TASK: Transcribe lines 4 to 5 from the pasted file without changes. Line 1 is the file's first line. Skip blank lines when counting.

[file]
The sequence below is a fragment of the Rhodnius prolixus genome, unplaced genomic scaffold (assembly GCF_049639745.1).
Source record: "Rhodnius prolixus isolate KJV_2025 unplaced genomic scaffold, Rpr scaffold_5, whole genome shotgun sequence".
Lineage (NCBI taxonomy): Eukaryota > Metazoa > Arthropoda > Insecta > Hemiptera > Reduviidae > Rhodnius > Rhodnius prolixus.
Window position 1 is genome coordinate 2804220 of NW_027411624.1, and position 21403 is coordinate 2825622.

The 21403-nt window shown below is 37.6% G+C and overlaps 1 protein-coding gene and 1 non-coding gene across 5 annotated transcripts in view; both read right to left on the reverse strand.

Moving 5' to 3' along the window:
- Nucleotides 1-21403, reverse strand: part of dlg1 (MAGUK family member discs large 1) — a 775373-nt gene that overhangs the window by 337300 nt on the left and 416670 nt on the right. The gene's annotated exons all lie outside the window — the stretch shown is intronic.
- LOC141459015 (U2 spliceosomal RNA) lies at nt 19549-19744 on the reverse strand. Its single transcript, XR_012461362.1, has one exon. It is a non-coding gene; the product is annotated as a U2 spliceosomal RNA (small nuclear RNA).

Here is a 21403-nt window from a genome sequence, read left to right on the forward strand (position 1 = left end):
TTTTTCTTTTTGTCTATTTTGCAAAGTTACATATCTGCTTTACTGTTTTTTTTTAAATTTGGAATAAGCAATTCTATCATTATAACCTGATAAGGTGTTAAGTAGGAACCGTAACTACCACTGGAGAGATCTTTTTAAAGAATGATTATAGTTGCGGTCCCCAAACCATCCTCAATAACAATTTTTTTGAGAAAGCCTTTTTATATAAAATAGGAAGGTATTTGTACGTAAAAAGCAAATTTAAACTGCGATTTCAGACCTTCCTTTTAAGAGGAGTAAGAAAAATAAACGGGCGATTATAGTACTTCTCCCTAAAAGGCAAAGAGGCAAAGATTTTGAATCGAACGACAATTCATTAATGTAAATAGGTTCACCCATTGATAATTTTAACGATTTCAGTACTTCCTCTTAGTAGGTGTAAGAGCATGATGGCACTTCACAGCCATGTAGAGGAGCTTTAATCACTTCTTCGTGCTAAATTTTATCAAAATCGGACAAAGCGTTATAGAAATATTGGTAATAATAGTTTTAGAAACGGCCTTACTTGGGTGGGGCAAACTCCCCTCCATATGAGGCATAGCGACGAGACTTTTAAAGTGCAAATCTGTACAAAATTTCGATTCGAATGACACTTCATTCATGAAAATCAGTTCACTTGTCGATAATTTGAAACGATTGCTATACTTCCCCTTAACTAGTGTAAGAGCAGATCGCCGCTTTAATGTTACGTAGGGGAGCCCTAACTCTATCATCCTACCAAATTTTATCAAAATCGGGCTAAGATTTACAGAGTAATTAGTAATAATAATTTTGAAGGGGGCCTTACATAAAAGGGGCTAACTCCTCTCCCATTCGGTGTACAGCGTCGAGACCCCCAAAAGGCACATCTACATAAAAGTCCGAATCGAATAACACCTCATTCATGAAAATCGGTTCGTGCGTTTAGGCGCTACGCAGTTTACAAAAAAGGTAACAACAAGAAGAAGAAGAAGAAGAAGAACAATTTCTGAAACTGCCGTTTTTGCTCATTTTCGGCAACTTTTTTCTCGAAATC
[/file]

Window position 1 is genome coordinate 2804220 of NW_027411624.1, and position 21403 is coordinate 2825622.

The 21403-nt window shown below is 37.6% G+C and overlaps 1 protein-coding gene and 1 non-coding gene across 5 annotated transcripts in view; both read right to left on the reverse strand.